(Editor’s Note: On Thursday, September 28, 2023, BGS contributor, musician, songwriter, and bluegrass industry leader Jon Weisberger presented BGS with IBMA’s Distinguished Achievement Award at the organization’s annual business conference. Below, enjoy Weisberger’s award presentation speech, adapted for print, and photos from the Industry Awards luncheon.)
The International Bluegrass Music Association’s Distinguished Achievement Award was created as the organization’s first honor, just a year after its 1985 founding. Among the first recipients were Bill Monroe, gospel songwriter Albert E. Brumley, and (now-BGS contributor) Neil V. Rosenberg.
After 1991, when the Hall of Honor (now the Bluegrass Music Hall of Fame) was established, the DAA became a way to recognize a variety of accomplishments — a lifetime of achievement for many recipients, but also activities taking place in more compressed timespans, as when the Coen Brothers and T Bone Burnett were recipients in 2001 for the singular act of creating the film, O Brother, Where Art Thou?, and the accompanying soundtrack album. And while most of the recipients are people, some are entities, like WSM’s Grand Ole Opry (2000), the Station Inn (2003), and Bluegrass Unlimited magazine (2016).
Either way, the award criteria direct the selection committee to consider those who “have fostered bluegrass music’s image with developments that will broaden the music’s recognition and accessibility.” Further, the award criteria state, “Their contributions should be unique given the relative period of time in which they were made and should embody the spirit of one who pioneers or opens new possibilities for the music.” These are descriptions that fit the Bluegrass Situation perfectly.
Having celebrated its 10th anniversary just last year, this site contains an extensive amount of material that recalls a multitude of highlights from that first decade. So rather than recount them, I chose, when presenting the award—an invitation for which I’m deeply grateful — to recognize what Ed Helms, Amy Reitnouer Jacobs, their dedicated staff and many contributors have done to broaden the music’s recognition and accessibility and open new possibilities for the music is to look at why these things are important and how they have met the challenge.
For more than 50 years, bluegrass music has been dependent, for the renewal of its audiences and of its musicians, on exposure beyond its cloistered garden. From The Beverly Hillbillies through the Nitty Gritty Dirt Band’s Circle album through the mainstream success of Ricky Skaggs and Alison Krauss to O Brother and, more recently, artists like Molly Tuttle and Billy Strings, our music has needed not only community-building institutions that cater to those already familiar with it, but a plethora of vehicles that expose new audiences to this music.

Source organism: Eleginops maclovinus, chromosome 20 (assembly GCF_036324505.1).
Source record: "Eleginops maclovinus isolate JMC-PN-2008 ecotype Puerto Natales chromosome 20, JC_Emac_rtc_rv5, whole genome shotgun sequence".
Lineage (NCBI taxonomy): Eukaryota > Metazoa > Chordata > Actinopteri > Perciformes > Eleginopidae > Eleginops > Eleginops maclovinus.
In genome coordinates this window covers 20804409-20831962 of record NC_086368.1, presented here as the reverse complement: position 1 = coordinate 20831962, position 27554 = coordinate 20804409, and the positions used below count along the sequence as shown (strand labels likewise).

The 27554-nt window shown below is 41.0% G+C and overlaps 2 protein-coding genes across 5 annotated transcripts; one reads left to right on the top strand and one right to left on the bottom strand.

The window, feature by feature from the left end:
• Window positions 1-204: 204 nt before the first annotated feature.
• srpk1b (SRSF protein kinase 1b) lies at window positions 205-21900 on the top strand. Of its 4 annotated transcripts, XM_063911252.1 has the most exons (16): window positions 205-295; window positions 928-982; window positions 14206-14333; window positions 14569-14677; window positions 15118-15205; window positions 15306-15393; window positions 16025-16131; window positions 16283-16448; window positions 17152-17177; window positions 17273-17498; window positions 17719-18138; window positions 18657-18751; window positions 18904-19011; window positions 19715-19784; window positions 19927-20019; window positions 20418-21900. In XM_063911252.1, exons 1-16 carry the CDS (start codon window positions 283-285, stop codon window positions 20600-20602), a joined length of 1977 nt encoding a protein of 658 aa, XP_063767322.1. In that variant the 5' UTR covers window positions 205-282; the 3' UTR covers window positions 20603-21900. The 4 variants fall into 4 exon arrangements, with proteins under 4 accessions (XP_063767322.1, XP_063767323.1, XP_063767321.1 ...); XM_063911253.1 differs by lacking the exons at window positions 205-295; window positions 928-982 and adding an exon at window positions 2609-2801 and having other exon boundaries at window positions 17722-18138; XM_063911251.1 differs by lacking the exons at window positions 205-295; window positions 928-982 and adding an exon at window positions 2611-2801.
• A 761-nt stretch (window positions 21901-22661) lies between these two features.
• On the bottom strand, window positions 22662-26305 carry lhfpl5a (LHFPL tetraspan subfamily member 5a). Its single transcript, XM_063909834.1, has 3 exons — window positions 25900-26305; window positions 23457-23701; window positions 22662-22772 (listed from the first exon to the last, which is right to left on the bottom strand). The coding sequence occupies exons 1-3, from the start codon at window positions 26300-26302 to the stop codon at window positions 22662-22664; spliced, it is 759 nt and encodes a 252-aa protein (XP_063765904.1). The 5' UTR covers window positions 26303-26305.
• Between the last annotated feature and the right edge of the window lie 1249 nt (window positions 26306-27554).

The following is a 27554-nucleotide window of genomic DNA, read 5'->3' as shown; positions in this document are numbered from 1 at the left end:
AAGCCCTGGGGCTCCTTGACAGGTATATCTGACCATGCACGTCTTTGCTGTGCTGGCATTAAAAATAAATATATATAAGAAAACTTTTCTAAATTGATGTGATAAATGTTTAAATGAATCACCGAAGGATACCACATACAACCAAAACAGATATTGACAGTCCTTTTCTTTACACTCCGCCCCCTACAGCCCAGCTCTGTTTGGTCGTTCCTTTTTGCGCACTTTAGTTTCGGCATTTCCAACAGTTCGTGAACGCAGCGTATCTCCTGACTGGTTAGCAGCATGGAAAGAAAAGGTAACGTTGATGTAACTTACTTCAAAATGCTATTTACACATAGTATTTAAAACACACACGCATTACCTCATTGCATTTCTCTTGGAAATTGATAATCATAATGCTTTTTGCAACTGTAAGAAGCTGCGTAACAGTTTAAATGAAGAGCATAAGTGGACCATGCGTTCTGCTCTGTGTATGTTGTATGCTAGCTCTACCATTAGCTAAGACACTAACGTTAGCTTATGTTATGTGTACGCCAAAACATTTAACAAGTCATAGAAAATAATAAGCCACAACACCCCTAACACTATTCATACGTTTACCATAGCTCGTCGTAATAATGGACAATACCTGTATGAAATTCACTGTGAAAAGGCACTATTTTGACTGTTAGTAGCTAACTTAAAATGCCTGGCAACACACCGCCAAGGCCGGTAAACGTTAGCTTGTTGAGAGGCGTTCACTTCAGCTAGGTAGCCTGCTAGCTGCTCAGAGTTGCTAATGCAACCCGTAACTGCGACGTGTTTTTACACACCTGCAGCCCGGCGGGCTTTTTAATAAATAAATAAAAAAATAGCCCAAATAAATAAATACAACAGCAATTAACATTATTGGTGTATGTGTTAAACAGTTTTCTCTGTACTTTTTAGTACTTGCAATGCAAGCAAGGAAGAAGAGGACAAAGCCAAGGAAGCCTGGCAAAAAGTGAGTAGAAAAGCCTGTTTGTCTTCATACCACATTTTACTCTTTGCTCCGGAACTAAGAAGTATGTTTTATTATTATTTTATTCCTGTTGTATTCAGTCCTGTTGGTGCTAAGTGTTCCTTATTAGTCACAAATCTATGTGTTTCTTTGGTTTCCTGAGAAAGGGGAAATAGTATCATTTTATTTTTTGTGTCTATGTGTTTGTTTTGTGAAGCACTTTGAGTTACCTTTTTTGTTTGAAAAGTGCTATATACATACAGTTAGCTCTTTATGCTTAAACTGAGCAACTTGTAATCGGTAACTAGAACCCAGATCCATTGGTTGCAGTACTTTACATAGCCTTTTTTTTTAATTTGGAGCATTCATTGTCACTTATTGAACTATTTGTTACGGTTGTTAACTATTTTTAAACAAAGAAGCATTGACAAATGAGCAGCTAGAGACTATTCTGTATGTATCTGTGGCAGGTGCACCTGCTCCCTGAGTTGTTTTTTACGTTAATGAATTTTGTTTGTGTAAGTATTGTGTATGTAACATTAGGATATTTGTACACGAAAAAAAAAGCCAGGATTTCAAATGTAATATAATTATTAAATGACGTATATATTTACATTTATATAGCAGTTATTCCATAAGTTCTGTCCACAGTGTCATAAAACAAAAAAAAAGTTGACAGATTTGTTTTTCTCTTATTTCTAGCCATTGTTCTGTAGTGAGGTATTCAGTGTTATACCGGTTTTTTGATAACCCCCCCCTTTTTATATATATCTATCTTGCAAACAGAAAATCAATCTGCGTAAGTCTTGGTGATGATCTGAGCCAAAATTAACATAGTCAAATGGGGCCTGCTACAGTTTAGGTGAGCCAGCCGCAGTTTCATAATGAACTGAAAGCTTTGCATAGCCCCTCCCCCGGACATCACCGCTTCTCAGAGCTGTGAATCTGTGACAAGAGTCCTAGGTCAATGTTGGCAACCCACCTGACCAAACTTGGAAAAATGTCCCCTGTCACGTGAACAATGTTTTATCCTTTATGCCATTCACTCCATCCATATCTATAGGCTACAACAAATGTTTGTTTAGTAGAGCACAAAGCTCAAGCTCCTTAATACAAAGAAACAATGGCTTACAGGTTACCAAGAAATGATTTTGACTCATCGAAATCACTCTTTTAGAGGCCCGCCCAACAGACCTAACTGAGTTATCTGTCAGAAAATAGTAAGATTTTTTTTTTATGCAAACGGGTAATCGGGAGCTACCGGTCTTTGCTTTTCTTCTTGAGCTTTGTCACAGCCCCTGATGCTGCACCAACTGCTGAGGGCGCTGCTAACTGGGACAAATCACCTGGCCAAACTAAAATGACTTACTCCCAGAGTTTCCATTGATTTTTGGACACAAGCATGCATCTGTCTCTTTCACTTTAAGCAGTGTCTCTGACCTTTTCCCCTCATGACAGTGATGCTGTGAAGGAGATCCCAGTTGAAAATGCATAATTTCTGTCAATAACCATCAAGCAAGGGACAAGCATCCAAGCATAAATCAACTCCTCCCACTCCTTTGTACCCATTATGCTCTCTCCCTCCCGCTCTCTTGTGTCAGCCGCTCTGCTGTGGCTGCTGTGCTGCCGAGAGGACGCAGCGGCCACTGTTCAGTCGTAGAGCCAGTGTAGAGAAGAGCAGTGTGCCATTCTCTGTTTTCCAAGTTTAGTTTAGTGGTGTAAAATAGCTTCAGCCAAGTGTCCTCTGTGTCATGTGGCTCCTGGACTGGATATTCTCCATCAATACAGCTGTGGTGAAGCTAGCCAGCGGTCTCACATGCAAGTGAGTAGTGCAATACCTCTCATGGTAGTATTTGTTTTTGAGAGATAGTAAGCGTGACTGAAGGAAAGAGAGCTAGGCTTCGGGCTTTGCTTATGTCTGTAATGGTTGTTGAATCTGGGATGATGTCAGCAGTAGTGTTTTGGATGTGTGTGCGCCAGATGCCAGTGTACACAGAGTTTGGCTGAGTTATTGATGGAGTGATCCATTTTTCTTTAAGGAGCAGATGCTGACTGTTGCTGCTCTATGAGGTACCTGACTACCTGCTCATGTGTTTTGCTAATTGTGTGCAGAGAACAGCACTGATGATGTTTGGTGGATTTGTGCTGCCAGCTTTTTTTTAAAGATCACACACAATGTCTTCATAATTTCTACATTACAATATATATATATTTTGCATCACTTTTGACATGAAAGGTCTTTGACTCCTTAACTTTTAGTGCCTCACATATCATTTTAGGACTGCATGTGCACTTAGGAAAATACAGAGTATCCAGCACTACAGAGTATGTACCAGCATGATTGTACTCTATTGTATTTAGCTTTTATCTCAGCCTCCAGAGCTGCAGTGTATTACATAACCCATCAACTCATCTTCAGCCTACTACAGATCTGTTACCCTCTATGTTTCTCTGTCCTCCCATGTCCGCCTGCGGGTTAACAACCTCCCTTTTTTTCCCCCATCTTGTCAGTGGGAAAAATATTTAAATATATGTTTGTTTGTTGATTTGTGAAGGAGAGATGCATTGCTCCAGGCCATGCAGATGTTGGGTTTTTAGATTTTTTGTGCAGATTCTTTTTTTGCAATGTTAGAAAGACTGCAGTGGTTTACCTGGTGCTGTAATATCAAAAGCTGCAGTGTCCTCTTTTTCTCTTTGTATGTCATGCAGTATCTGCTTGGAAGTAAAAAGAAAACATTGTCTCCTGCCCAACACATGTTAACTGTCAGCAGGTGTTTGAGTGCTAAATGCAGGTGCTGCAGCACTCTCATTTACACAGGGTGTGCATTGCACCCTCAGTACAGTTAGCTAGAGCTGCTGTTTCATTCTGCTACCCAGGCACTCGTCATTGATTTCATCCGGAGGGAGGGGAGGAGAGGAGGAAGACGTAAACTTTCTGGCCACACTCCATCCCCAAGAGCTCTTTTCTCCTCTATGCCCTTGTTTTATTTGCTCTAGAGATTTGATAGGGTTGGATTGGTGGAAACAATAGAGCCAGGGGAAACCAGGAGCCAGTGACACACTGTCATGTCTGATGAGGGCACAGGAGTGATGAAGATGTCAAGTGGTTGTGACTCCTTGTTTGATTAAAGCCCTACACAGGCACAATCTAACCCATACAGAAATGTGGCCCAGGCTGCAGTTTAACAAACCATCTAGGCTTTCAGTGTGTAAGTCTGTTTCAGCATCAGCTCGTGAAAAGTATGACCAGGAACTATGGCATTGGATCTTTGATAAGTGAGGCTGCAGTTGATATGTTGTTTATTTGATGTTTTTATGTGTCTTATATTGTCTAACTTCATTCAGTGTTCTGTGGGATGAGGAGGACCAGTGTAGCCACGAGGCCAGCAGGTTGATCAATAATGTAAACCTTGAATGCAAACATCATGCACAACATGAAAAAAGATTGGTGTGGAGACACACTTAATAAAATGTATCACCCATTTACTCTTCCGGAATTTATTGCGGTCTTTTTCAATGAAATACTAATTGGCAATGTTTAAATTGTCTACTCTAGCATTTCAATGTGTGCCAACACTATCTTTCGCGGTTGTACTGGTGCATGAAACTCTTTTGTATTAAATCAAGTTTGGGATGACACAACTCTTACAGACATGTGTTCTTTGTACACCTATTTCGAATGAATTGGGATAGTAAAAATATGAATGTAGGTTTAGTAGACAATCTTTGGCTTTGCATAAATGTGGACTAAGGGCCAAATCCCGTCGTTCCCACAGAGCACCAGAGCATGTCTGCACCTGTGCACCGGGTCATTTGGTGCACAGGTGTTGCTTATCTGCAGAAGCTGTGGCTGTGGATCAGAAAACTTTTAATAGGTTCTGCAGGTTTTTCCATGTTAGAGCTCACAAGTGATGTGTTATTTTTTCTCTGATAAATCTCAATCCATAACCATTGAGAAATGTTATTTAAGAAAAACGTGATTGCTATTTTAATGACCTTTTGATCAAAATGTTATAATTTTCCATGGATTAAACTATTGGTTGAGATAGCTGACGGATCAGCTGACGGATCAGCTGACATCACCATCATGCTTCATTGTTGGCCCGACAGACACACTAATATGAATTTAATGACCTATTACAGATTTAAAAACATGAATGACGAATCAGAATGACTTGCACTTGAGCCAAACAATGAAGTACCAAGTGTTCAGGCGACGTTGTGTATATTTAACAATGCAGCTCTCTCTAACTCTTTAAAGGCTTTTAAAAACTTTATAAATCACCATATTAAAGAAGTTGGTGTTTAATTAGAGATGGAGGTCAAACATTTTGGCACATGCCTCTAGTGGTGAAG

This is how many people, including many in the IBMA, first became aware of bluegrass, and in the past decade, no one has done more to introduce this music to new audiences than the Bluegrass Situation. By covering the broad range of roots music under its “bluegrass” rubric, and by insisting on presenting the full range of bluegrass music and musicians in all their diversity, the Sitch has invited hundreds of thousands into the fold — and the same is true of the events the Bluegrass Situation has organized and sponsored.
Indeed, one of the Sitch’s distinctive contributions has been its dual role as a chronicler of the broad array of bluegrass and related musical artists and as a presenter, bringing the artists and the music they make directly to audiences. Especially through its curated stages at major music festivals, the Bluegrass Situation has introduced thousands — tens of thousands by now — to artists like bluegrass Hall of Famers Ricky Skaggs, Del McCoury, and Sam Bush.
In this way, the Sitch has spent more than a decade devoted both to the important work of bringing a wide variety of roots music to audiences across the country and around the world, and to the important work of bringing the whole array of bluegrass artists, from Larry Sparks, Junior Sisk, Michael Cleveland, and High Fidelity to the Infamous Stringdusters, Leftover Salmon, Molly Tuttle, and Billy Strings to the attention of those attracted to the Sitch’s website and events by its coverage and presentation of all the other roots music artists within their purview. So, someone who visits the site to read an Allison Russell feature has an opportunity to learn about Lynn Morris, while another who attends the Bourbon & Beyond festival to see The Black Keys might have their ear caught by the sound of Dan Tyminski or The Cleverlys performing on the Sitch’s curated stage.
These are the kinds of connections — and the kind of day in, day out, year in and year out work — that, in the words of the Distinguished Achievement Award criteria, “broaden the music’s recognition and accessibility.” These are the ways in which bluegrass is able to draw in new generations of fans — and new generations of musicians and industry activists, too. For more than 10 years, now, Ed Helms, Amy Reitnouer Jacobs and the Bluegrass Situation have been doing the work, and all of us in the bluegrass community have benefitted from their efforts. It gave me great pleasure to present them with this award.
Photos by Rob Laughter, Dan Schram, and Willa Stein as noted; Lead image of Hiltner, Reitnouer Jacobs, and Weisberger by Dan Schram; All photos courtesy of IBMA.